Mennonite Conciliation Quarterly, Winter. 4 pp.
Elaine: Ched and I met at a peacemaking conference in 1997 where both of us were speaking. We sat in on each other’s sessions, appreciated each other’s work and began an interesting dialogue concerning how best to mitigate violence in our society. What we discovered was that our respective “worlds”—Ched’s among activists and mine among mediators—tended to spin in different orbits. On the whole, those practicing nonviolent direct action and those doing victim-offender or other kinds of mediation rarely talk to each other. We are aware of each other’s
work, but tend to keep a wary—and not always respectful—distance from each other. While we share much of the same analysis around the epidemic of violence in our society, we each think that our nonviolent skills-set and to intervention is more important.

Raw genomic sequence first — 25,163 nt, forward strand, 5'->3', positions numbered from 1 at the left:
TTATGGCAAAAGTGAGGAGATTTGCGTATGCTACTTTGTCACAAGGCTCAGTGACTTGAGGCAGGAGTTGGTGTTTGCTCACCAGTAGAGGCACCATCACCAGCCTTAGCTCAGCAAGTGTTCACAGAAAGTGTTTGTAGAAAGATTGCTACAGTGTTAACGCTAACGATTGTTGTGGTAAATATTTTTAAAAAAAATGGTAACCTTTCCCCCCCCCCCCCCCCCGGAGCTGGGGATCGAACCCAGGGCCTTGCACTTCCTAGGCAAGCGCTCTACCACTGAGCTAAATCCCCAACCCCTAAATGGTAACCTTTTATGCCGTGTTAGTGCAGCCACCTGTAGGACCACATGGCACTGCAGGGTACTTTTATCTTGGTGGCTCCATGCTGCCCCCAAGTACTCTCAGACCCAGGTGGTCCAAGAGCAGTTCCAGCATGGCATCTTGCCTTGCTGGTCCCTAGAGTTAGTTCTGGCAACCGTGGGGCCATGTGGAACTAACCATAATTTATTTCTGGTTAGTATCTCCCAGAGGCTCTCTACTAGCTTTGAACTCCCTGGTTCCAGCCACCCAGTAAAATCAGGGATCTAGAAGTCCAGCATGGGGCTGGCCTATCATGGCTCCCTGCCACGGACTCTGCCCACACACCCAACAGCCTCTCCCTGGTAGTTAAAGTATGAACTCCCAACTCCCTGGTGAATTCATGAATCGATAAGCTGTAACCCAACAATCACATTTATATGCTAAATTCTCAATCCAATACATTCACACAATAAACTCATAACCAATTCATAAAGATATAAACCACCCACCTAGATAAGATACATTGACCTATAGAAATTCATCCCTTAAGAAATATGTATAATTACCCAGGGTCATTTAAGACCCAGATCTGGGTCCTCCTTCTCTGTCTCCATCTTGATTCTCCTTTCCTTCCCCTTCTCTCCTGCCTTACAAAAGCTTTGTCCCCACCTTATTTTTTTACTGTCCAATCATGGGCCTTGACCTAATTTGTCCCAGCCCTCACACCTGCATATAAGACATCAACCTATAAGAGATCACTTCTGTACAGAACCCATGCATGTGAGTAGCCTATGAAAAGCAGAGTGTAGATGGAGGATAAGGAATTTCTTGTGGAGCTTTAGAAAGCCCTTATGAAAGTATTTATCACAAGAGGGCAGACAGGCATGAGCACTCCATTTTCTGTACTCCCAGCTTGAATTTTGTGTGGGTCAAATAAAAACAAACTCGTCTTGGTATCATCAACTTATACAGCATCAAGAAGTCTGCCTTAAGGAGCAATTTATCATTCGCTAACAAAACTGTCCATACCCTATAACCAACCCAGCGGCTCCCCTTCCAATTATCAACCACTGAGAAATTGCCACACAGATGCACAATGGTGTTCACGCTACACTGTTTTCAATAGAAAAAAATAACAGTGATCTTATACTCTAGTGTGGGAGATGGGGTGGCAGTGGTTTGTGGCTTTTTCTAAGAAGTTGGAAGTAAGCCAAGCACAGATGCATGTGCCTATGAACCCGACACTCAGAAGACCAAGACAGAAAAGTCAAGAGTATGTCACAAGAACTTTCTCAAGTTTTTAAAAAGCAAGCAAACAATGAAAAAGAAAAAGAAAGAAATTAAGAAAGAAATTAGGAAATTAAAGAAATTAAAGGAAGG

Ched: I think my experience is not untypical. Before meeting Elaine I’d worked for 25 years in the field of active nonviolence, involved in all kinds of different peace and justice campaigns, from disarmament to immigrant rights, from community organizing to international solidarity. I had collegial relationships with local, regional and national organizations; had worked with various forms of direct action, civil disobedience and public liturgy (marches, sit-ins, blockades, boycotts, trespass, war tax resistance, Sanctuary refugee smuggling, labor strikes, etc.); and taught and trained nonviolence. Yet in all this, I could count on one hand the times I had talked at length—much less collaborated with—someone in the mediation and conflict resolution field.